We've been up to more artistic and cultural things too, besides watching other people make fun of Manos and starving to death on the way back from a Walk The Moon/Neon Trees performance. It turns out Lansing has an event dubbed ``Renegade Theater'' where for several days in a row a host of venues around Old Town put on hourlong plays, free to the public, as a way of encouraging people to wander around a section of town I had previously known only for the pet store that's got its own little river. (There's also a fish ladder which I haven't seen yet.) bunny_hugger and I went to one night of this, along with a friend of hers from grad school, and also one of her former professors and his wife. (I'll talk about the plays later since this entry would otherwise turn too huge again.)
Between the shows we went to a bar bunny_hugger had never been to before, nor heard of --- and as it feels too cool to give any hint on the outside that it even exists, how would she have? --- where the professor met up with some students and vanished for a half-hour. The bar, I noticed, had The Machine: Bride Of Pinbot, a rather good pinball game with a billion-point jackpot and quite well simulated on Pinball Arcade.
After the shows we went to another sports bar bunny_hugger had never been to before, but had seen and passed at least. This was a decent enough place though it hasn't got the idea that vegetarians might want to eat something. We made do with nachos and fried globules of cheese, which anyone can agree with. Meanwhile bunny_hugger's friend tried furthering a discusion he was having with, apparently, everyone about the ethics of cloning humans despite the general public not really having any particular feelings about the cloning of humans since 1979, apart from a two-week stretch after the cloning of Dolly the Sheep. The professor countered with questions about the morality of buying any medical care, which meant that I was able to pretty much just keep my eyes open and looking at whoever was speaking and hoping that I wouldn't be called on next.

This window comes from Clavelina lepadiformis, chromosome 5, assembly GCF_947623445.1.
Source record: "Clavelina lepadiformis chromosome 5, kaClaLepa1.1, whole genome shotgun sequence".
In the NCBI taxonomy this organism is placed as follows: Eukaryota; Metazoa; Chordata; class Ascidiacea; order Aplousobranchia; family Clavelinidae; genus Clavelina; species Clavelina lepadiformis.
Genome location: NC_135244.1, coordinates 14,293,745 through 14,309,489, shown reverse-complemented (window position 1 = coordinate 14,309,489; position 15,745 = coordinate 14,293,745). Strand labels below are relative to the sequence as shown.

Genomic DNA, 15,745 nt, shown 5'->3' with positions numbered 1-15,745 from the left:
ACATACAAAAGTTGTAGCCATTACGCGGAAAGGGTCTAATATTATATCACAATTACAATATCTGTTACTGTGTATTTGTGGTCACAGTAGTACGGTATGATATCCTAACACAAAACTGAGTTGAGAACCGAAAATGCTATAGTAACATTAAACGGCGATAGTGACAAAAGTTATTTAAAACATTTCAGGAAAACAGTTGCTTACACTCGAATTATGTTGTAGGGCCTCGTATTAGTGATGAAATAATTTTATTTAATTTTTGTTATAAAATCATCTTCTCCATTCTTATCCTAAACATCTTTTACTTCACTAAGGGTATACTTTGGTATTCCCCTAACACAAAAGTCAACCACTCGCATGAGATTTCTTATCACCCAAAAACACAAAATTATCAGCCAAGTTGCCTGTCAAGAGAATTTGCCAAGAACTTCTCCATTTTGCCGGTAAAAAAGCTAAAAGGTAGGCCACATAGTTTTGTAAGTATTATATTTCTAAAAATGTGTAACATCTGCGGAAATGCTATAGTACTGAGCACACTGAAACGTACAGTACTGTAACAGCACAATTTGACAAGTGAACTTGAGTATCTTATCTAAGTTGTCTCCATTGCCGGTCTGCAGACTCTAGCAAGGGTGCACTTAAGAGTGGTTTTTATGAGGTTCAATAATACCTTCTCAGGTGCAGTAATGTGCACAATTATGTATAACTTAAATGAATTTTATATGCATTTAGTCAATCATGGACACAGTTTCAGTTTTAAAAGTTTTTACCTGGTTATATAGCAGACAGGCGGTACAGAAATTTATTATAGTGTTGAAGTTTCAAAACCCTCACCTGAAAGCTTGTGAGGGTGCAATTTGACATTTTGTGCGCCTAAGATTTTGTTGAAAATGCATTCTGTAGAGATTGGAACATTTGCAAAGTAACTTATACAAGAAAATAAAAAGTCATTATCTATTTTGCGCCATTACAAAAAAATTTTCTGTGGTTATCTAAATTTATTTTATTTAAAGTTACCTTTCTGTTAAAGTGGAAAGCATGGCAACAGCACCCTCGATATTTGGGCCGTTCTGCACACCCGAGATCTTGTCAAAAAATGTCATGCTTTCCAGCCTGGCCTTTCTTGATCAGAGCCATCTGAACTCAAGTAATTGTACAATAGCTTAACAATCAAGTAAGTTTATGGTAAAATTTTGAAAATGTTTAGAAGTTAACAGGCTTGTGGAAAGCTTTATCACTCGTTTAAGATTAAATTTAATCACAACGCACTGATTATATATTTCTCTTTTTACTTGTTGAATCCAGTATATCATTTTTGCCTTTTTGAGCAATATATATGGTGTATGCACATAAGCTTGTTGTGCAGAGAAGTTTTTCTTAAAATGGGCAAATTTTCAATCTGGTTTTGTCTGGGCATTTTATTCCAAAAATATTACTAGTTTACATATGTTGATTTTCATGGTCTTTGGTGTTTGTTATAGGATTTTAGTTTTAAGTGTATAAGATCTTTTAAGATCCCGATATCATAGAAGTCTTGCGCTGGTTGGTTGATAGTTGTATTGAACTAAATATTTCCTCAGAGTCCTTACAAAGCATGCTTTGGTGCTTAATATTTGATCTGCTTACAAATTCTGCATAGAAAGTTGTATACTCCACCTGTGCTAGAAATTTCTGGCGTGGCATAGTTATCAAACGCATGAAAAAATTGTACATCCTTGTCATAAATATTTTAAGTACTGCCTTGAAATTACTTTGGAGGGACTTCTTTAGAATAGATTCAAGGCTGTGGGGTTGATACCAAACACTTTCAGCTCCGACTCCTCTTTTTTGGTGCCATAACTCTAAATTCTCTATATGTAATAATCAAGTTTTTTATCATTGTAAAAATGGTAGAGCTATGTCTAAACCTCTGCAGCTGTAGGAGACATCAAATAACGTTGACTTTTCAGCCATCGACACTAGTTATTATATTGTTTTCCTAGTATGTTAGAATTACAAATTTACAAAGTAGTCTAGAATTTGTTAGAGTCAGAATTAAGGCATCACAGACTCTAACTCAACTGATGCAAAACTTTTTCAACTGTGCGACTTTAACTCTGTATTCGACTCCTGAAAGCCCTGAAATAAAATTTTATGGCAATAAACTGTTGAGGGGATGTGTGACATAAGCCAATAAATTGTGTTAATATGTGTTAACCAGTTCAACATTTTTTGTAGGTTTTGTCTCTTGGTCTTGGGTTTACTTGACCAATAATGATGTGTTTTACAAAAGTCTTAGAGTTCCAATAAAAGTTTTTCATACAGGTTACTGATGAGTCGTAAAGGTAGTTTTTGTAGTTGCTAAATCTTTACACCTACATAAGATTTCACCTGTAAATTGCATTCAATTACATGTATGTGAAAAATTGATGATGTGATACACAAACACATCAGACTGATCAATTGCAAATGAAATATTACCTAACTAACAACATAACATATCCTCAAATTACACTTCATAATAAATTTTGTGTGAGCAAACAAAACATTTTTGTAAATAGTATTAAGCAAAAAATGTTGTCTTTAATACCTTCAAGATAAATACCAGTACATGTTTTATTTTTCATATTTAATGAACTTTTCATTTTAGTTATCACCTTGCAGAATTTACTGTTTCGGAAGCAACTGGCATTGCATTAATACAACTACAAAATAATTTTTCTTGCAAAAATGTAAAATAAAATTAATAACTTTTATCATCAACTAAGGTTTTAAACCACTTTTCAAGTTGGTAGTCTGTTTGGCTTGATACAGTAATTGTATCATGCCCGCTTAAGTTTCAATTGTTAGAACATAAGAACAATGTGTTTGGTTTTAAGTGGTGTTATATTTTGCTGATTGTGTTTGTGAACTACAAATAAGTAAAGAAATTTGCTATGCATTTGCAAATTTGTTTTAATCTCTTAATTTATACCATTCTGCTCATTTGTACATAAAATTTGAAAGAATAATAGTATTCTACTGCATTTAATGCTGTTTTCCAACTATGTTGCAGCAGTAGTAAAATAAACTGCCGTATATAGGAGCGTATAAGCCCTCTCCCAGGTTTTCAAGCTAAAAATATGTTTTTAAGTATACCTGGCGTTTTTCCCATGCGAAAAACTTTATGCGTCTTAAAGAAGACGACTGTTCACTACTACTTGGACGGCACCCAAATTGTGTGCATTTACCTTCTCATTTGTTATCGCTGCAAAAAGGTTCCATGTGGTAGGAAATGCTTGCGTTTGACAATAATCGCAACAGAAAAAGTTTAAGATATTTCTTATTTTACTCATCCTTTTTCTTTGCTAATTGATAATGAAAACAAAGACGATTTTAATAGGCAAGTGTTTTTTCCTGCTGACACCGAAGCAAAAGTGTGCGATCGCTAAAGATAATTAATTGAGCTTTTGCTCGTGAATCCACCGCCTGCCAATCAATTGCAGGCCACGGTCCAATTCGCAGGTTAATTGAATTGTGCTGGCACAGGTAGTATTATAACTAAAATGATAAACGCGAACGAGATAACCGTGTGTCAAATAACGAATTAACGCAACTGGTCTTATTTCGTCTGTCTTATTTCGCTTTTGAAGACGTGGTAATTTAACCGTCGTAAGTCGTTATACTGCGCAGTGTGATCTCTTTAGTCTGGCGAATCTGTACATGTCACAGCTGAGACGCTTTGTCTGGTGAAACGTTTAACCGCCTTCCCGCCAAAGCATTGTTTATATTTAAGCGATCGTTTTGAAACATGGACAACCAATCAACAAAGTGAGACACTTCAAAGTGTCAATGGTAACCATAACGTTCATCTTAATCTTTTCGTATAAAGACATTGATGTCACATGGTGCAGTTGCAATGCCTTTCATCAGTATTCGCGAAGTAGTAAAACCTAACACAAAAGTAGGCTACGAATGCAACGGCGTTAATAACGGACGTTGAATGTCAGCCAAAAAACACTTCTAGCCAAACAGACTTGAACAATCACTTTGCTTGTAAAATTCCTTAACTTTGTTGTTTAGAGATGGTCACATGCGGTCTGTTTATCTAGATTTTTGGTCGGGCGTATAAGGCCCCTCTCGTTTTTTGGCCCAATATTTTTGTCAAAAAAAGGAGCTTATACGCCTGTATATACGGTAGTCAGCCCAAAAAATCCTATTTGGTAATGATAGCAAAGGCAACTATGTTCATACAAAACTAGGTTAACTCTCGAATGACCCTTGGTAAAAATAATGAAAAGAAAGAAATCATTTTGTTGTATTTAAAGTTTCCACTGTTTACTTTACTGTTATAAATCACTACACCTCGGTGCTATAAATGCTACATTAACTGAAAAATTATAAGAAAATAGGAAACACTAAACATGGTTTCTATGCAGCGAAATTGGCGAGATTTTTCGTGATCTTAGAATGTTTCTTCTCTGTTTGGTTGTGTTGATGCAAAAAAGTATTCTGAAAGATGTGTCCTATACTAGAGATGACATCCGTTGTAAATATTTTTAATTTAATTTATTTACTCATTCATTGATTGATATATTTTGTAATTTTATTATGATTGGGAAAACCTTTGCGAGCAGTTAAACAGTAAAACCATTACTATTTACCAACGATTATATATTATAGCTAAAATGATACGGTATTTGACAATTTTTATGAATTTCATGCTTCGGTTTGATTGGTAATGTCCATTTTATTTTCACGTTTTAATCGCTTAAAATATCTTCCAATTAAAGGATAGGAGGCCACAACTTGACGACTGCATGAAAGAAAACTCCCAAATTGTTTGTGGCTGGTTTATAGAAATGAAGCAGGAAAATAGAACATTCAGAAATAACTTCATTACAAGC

Trivia: The poem ``Thirty days hath September'' can be dated to 1555, anonymously, when it appeared with the ending, ``All the rest have 31/ Excepting February alone/ Which hath 28 days clear/ and 29 in each leap year''. Source: Mapping Time: The Calendar and its History, EG Richards.
Currently Reading: Berlin Embassy, William Russell. Recent reprint of a 1941 book about working at the American embassy to Berlin in 1939-40.